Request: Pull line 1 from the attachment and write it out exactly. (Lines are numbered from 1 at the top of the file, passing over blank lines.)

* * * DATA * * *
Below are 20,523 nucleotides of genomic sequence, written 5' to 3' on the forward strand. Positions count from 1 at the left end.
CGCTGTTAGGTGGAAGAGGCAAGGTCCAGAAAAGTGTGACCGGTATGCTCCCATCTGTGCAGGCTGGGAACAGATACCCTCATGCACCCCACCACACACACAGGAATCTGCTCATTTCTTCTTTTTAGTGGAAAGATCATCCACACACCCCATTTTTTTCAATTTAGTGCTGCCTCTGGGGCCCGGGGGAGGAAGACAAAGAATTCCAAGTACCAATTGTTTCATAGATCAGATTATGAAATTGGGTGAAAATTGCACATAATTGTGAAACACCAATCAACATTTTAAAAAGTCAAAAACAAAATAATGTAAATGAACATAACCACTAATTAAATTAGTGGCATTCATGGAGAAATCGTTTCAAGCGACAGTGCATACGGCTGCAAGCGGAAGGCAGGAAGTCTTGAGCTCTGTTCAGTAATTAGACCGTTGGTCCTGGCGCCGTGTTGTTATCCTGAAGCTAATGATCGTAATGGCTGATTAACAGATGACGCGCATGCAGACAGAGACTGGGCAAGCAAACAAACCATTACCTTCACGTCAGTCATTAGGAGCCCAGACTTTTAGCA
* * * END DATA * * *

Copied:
Below are 20,523 nucleotides of genomic sequence, written 5' to 3' on the forward strand. Positions count from 1 at the left end.